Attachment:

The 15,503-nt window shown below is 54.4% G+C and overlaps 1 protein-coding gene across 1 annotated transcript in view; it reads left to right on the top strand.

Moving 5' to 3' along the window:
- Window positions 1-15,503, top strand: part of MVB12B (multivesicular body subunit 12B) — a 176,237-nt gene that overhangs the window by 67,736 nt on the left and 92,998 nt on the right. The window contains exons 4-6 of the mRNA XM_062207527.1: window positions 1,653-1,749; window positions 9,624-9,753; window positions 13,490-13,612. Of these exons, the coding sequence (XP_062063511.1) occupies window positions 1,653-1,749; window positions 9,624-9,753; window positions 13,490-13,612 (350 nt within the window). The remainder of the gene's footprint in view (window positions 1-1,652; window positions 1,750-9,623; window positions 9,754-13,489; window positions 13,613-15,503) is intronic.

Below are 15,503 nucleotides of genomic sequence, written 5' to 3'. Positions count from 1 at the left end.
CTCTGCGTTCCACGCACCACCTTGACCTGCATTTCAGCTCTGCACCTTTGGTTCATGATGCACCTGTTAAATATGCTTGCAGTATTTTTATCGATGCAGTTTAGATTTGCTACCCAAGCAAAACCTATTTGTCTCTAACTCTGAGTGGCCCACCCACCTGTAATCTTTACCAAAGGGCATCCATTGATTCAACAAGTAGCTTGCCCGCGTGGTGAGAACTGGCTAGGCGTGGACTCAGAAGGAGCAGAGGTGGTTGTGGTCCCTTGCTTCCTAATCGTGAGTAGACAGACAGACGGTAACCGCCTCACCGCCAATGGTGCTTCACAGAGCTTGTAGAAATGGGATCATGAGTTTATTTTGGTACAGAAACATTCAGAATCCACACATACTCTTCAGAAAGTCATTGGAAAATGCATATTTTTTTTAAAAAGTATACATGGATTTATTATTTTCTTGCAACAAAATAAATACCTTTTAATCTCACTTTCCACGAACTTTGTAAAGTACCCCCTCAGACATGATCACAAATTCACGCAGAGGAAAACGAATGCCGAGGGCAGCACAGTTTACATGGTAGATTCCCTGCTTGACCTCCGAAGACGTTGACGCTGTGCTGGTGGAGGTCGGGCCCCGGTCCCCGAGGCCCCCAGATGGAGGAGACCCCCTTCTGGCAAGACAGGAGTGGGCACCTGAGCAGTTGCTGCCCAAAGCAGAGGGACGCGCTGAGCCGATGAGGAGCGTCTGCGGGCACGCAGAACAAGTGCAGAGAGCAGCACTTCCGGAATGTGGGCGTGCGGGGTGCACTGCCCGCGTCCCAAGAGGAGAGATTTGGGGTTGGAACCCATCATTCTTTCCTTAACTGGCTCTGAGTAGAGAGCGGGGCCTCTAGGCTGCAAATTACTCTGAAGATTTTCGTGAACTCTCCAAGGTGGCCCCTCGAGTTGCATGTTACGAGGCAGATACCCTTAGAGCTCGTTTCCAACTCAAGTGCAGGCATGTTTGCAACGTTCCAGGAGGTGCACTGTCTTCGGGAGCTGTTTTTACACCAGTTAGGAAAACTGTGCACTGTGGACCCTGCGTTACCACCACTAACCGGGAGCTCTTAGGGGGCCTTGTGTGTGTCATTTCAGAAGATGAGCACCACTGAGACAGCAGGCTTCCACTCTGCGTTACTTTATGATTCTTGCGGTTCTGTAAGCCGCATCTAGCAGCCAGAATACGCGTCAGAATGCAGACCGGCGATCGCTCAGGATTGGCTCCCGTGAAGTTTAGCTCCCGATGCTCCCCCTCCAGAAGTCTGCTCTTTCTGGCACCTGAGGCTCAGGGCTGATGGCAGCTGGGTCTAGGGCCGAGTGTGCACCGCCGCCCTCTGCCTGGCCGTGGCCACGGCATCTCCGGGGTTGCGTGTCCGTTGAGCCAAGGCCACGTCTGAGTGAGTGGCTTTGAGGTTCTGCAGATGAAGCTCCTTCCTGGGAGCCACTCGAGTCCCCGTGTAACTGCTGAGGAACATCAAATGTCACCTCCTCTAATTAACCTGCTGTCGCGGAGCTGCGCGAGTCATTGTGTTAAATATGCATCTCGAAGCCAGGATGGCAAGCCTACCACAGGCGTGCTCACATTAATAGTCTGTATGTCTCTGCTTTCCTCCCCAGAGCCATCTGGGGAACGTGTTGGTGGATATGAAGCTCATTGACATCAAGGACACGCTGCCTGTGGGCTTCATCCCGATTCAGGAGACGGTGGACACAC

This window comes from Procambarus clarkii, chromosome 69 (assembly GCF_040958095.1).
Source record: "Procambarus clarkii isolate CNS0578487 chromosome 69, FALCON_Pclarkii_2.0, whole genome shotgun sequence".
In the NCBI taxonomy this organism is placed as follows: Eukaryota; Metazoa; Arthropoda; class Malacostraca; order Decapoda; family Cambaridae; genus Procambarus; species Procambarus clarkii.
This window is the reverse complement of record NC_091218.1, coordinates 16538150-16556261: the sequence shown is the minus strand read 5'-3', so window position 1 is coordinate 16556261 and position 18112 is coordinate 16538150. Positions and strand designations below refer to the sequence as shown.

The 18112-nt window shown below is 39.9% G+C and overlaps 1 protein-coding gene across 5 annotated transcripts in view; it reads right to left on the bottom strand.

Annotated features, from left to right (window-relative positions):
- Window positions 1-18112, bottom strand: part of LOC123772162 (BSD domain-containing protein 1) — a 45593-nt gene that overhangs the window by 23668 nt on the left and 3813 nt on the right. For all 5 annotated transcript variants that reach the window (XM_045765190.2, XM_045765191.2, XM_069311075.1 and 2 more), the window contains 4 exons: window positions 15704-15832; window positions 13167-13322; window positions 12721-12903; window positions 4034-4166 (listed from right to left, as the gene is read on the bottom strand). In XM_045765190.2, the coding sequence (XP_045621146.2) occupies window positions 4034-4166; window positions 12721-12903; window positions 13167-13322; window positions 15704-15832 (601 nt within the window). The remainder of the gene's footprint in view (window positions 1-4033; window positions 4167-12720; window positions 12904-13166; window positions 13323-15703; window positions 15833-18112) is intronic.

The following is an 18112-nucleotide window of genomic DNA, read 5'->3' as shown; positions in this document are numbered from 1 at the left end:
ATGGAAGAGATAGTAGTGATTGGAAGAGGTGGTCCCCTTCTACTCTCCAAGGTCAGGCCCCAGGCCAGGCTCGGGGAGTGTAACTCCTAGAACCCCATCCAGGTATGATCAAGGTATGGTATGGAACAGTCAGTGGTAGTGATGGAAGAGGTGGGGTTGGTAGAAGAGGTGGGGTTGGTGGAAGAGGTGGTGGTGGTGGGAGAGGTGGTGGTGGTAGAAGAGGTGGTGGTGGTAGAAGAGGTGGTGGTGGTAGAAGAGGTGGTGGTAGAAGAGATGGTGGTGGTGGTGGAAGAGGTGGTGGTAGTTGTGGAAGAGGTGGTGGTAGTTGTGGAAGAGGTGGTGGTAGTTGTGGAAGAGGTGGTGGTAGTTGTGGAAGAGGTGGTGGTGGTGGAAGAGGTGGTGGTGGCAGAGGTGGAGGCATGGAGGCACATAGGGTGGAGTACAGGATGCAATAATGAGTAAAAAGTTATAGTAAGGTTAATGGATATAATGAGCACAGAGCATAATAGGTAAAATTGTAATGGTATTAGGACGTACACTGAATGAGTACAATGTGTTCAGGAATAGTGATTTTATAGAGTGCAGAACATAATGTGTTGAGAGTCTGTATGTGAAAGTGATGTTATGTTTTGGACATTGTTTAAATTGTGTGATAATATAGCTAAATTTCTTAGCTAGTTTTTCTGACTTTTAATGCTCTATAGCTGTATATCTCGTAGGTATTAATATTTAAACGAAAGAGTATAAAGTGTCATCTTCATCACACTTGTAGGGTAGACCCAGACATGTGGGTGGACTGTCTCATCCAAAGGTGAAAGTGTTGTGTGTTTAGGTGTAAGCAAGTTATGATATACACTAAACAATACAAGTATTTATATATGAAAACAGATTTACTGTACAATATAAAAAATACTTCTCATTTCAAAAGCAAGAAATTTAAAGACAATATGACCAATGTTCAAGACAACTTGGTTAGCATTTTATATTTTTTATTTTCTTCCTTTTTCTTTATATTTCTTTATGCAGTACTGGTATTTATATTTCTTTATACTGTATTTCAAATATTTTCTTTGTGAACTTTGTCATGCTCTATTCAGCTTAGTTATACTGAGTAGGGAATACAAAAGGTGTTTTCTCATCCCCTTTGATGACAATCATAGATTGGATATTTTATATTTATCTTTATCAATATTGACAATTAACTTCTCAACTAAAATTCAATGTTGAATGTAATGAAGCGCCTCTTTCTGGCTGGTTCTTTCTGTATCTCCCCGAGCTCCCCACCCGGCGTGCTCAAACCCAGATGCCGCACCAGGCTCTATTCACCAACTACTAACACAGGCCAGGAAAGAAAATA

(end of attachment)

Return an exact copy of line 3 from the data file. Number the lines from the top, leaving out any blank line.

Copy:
- Window positions 1-15,503, top strand: part of MVB12B (multivesicular body subunit 12B) — a 176,237-nt gene that overhangs the window by 67,736 nt on the left and 92,998 nt on the right. The window contains exons 4-6 of the mRNA XM_062207527.1: window positions 1,653-1,749; window positions 9,624-9,753; window positions 13,490-13,612. Of these exons, the coding sequence (XP_062063511.1) occupies window positions 1,653-1,749; window positions 9,624-9,753; window positions 13,490-13,612 (350 nt within the window). The remainder of the gene's footprint in view (window positions 1-1,652; window positions 1,750-9,623; window positions 9,754-13,489; window positions 13,613-15,503) is intronic.